Video footage from cameras positioned at the approach end of the runway was provided by airport management. The airplane initially touched down on the right main landing gear, followed by the left main landing gear. The right main wheel appeared to leave the pavement momentarily before settling back down. Shortly afterward, the nose landing gear collapsed. The airplane subsequently veered to the right and departed the runway pavement. The airplane continued to travel through the grass area adjacent to the runway and rotated abruptly to the right immediately before coming to rest.

Federal Aviation Administration (FAA) inspectors identified runway propeller strike and tire skid marks attributable to the accident airplane. A line of propeller strike marks began at the runway number markings, about 10 feet left of the centerline, and appeared to initially parallel the runway centerline. Small fiberglass fragments were located near the strike marks. Shortly afterward, the strike marks began tracking toward the right side of the runway. The strike marks were joined by a set of three tire skid marks. The center mark was defined by two uniform marks consistent with being formed by the edges of the tire. This mark was collocated with the propeller strike marks and was continuous until it reached the right side of the runway pavement. The left and right tire skid marks were also continuous to the edge of the runway pavement; however, they were lighter/more faint and narrower than the center skid mark. The skid marks continued as ruts in the adjacent grass area and led to the accident site.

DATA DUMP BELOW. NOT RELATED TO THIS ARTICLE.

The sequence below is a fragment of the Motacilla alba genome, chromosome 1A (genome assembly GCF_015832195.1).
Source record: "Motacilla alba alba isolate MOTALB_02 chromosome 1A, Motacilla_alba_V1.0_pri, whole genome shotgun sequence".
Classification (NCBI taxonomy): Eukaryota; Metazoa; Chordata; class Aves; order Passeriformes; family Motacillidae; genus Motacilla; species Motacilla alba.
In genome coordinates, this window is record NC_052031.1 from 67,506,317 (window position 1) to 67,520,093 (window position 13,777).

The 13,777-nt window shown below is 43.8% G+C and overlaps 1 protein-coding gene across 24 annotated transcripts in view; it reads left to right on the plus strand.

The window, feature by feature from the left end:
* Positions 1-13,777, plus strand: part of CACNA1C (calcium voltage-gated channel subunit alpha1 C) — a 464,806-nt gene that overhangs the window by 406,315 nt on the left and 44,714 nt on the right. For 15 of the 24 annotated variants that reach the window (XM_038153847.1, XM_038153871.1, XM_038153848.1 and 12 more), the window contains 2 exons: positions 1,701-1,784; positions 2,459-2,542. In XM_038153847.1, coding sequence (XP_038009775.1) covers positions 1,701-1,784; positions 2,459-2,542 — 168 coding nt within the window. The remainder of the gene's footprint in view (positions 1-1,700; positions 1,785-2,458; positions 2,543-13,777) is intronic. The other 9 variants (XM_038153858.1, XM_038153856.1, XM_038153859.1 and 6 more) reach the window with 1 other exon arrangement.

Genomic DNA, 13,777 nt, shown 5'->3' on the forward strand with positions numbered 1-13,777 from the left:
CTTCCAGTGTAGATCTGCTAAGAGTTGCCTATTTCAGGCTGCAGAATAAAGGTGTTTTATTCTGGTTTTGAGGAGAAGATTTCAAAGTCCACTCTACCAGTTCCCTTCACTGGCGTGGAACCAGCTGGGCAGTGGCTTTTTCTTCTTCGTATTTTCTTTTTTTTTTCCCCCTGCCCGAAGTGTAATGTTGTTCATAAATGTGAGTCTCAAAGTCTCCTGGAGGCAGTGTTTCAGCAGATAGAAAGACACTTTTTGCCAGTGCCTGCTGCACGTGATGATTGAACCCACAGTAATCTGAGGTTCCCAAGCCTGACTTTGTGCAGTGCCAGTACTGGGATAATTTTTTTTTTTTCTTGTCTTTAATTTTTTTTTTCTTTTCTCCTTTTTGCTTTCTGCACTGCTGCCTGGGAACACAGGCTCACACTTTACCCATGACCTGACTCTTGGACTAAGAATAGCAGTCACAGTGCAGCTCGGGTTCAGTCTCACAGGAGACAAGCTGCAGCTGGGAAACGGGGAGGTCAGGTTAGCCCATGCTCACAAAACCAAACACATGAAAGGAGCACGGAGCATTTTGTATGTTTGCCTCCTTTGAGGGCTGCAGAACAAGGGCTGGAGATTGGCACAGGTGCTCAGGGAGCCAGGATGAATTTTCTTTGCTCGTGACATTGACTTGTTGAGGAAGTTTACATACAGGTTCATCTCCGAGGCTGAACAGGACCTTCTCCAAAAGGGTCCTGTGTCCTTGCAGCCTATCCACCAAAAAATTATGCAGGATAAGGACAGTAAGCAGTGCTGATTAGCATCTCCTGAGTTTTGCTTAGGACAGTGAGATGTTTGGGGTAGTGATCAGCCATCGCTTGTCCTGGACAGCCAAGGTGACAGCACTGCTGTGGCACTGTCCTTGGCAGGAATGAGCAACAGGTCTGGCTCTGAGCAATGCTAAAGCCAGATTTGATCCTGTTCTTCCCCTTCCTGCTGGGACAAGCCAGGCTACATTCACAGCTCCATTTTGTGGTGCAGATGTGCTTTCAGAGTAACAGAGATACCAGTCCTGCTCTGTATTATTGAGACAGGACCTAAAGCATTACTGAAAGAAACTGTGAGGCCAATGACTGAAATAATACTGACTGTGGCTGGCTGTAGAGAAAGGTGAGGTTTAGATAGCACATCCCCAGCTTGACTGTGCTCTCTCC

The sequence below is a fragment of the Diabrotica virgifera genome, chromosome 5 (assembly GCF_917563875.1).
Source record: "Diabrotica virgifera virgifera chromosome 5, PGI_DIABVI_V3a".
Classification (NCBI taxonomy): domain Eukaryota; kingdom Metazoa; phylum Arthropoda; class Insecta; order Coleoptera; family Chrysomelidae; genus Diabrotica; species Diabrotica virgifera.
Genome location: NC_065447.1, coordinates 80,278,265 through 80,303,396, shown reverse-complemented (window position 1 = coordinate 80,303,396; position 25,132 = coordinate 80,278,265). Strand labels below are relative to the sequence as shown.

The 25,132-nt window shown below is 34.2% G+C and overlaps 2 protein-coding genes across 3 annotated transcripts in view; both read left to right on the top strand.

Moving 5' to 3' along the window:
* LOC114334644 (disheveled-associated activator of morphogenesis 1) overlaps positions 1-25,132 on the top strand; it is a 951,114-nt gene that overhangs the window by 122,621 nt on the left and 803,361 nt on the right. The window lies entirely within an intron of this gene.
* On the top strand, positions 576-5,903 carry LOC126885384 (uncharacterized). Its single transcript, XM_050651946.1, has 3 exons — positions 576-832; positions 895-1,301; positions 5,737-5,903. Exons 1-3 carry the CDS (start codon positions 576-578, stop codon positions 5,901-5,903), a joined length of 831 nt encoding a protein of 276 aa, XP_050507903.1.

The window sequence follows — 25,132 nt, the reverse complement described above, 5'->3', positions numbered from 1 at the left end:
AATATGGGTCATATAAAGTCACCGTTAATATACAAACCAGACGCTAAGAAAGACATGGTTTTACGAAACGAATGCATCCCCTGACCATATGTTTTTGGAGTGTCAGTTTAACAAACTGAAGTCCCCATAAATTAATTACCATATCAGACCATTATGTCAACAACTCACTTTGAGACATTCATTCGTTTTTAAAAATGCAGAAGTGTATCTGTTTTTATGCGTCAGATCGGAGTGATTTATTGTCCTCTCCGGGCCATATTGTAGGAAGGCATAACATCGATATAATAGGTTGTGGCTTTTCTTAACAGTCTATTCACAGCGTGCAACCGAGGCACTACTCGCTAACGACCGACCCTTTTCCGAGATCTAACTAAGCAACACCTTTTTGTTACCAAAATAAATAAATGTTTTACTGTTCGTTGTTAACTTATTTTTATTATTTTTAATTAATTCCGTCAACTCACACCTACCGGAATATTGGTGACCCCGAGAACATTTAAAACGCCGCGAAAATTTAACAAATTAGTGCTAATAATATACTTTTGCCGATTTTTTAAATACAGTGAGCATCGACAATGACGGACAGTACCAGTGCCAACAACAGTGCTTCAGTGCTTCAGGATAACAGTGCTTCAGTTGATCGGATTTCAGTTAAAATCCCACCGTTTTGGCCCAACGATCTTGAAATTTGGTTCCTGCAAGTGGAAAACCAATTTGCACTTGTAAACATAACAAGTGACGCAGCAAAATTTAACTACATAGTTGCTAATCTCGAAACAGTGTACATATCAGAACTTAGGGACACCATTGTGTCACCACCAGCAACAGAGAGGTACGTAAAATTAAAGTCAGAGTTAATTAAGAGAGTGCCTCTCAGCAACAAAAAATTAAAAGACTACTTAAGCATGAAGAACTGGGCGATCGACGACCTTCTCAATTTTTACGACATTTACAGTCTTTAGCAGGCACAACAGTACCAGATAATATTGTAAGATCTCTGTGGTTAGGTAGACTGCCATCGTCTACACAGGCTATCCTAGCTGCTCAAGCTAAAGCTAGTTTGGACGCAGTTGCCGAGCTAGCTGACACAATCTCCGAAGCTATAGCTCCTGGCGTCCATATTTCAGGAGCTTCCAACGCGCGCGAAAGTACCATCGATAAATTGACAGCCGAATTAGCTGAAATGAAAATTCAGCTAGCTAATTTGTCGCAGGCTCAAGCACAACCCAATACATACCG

A postaccident examination of the airplane landing gear system by FAA inspectors did not identify any anomalies consistent with a preimpact failure or malfunction. The nose landing gear was collapsed/retracted. The left main landing gear strut had separated near the wheel assembly; the fracture surface appeared consistent with an overstress failure. The right main landing gear remained extended and appeared intact. The nose landing gear doors, lower engine cowling, and both wings were damaged. The nose landing gear strut, wheel assembly, support structure, extension/retraction linkage and hydraulic actuator appeared to be intact. The actuator did not exhibit any evidence of leakage.